Following the joint nationwide strike by workers and farmers last week on November 26, India’s capital Delhi is witnessing an intense stand-off between the government and the farmers. For the past four days, thousands of farmers’ groups have marched on Delhi from neighboring States to protest against three controversial laws that were recently passed by the right-wing government of prime minister Narendra Modi.
As of Monday, November 30, tens of thousands of farmers are camped in three locations on the borders of Delhi. The farmers have come prepared with months of supplies and are determined not to head back till the Modi government relents. Their determination has forced the government to advance proposed talks which will now be held on Tuesday.
Farmers groups across the country and progressive movements have also joined in solidarity. The farmers are currently continuing with the indefinite protest under the banner of Samyukta Kisan Morcha (United Farmers’ Front) until the farm bills are repealed. The three laws are likely to weaken the existing regulation on base prices for agricultural goods, government-mediated produce markets and will enable a greater corporate role for agriculture. Many have criticized the laws as a neoliberal package made for the agricultural sector that has been in crisis for nearly two decades.
En route to the capital, farmers and their allies faced literal roadblocks put up by the governments of the two neighboring States of Haryana and Uttar Pradesh. Concrete barricades and barbed wires were put up, key national highways dug up, and police repression was mounted at the Delhi state border, with baton charges, tear gas and water guns in the middle of a cold wave.
The police in Delhi, which is directly controlled by the Modi government at the center, also sought permission from the state government to convert few stadiums into open-air detention centers for the protesters. Despite such hostilities from the ruling Bharatiya Janata Party, hundreds of farmers managed to break through and march into the capital.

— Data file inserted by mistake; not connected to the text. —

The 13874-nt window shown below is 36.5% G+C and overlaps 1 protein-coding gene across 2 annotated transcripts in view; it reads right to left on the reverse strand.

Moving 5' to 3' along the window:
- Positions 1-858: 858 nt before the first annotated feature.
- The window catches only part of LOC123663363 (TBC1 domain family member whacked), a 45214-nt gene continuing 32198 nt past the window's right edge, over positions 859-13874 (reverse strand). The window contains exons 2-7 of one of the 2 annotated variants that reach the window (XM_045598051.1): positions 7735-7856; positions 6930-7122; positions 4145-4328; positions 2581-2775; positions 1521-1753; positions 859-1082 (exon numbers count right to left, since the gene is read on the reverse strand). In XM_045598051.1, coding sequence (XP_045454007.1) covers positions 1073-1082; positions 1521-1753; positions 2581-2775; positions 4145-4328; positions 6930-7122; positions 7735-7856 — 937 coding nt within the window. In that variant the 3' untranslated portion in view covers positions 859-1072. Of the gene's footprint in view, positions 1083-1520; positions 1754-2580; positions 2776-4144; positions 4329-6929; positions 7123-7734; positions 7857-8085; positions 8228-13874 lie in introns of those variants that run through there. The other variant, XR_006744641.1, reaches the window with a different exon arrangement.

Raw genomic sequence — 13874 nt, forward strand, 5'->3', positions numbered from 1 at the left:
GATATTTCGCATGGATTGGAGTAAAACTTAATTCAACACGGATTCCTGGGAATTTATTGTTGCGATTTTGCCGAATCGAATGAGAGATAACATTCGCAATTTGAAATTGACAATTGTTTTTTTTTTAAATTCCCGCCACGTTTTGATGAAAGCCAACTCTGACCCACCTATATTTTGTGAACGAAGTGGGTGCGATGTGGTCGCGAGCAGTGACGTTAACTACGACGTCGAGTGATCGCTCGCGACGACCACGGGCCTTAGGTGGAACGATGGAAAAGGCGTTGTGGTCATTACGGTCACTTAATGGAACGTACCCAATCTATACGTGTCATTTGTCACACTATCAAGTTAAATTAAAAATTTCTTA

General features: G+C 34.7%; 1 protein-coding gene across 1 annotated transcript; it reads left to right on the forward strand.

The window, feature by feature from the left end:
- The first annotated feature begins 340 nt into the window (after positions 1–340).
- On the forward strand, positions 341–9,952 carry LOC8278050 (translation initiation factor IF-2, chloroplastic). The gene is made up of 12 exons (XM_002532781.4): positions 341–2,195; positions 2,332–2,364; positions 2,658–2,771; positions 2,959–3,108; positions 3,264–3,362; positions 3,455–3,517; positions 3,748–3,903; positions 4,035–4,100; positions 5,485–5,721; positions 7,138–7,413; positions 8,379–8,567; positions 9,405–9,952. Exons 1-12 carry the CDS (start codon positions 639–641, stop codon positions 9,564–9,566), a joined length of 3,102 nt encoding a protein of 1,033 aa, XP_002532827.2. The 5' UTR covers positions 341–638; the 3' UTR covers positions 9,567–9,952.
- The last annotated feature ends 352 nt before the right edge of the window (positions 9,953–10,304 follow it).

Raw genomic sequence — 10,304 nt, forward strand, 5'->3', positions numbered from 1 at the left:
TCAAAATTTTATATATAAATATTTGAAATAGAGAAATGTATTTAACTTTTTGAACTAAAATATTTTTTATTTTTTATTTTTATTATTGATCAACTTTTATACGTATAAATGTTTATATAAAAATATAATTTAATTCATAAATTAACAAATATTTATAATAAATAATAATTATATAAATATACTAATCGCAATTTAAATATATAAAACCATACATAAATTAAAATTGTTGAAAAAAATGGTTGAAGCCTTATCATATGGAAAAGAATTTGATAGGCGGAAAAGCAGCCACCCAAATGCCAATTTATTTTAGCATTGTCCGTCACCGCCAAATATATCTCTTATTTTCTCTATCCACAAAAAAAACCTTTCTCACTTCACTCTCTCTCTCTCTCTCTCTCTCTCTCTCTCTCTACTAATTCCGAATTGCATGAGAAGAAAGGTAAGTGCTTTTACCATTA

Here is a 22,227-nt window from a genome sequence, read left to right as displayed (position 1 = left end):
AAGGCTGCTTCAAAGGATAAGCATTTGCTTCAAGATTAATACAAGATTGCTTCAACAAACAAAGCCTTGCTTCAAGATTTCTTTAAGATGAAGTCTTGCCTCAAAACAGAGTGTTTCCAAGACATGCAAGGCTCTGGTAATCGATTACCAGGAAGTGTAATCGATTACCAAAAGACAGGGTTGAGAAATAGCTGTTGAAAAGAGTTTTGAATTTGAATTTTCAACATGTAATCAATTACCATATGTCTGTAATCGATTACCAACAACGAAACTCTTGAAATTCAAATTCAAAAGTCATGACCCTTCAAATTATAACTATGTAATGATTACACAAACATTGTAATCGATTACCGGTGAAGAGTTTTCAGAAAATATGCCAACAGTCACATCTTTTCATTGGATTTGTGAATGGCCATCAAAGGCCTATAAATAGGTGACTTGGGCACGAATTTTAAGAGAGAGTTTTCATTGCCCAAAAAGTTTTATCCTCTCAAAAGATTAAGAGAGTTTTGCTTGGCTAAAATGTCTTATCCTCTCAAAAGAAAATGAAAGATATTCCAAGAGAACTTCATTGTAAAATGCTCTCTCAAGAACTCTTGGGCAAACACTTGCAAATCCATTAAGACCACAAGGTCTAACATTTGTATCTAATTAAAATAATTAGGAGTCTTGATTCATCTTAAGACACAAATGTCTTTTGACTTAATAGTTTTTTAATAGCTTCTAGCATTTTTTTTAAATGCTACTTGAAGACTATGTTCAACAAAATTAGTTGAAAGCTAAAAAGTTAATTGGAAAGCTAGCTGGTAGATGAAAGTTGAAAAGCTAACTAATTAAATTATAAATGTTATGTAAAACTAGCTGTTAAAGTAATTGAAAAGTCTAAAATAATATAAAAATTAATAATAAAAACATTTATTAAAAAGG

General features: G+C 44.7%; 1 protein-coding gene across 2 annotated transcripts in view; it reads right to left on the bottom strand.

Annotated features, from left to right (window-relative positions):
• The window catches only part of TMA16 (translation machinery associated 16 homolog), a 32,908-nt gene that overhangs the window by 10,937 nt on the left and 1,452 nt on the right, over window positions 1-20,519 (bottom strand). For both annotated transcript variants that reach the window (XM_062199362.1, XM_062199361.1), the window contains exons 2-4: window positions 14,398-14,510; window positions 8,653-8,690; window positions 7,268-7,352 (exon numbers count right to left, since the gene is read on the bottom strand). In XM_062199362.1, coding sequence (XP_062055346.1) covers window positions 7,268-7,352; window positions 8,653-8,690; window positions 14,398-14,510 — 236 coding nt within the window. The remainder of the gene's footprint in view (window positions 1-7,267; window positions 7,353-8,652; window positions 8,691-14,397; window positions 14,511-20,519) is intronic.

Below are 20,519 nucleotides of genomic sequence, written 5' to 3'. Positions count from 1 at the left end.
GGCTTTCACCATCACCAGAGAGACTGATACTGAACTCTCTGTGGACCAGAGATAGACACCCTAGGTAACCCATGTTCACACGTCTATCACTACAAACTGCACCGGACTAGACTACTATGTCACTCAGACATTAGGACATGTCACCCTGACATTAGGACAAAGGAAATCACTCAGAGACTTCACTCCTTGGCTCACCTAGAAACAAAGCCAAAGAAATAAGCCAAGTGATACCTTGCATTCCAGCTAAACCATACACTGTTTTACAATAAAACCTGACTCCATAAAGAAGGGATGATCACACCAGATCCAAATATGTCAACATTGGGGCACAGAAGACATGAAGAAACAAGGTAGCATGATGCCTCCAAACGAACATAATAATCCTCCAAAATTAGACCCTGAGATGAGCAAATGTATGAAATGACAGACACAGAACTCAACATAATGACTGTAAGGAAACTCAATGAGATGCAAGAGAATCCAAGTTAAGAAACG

Thousands more have laid siege to major transport routes on two major entry points connecting Delhi with the rest of the country. Border crossings of Singhu in the state of Haryana and Ghazipur of Uttar Pradesh, are already witnessing large blockades put up by farmers. Farmers’ groups have also threatened to completely surround the capital and blockade it. The farmers have been hit with several charges of rioting and vandalism.
The intensification of the protests has forced the government to ask for compromises with the farmers groups to end the blockade. The government initially agreed to let the farmers enter Delhi but protest at Burari ground, which is an obscure corner of the city. The government also said it would talk to the farmers immediately if they went to this ground. Organizers of the protest roundly rejected the government’s conditions for negotiations, as an attempt to physically marginalize the movement. They said that they wanted to go to the central part of the city, to parliament, and if not permitted, they would continue to stay put at the borders of Delhi.
The farmers have also received several allies in their struggle. Several transport workers’ and taxi drivers’ unions in Delhi have jointly issued a two-day ultimatum to the government, threatening an indefinite strike if farmers’ demands are not heeded.
In the neighboring States, farmers have also received support from different sections. The Indian arm of the People’s Health Movement, Jan Swasthya Abhiyan (JSA), has begun crowdsourcing resources to aid the farmers at the Singhu border. Members of leftist parties in the region are joining the protests and mobilizing help for the farmers, and in other parts of the country, they are holding solidarity protests.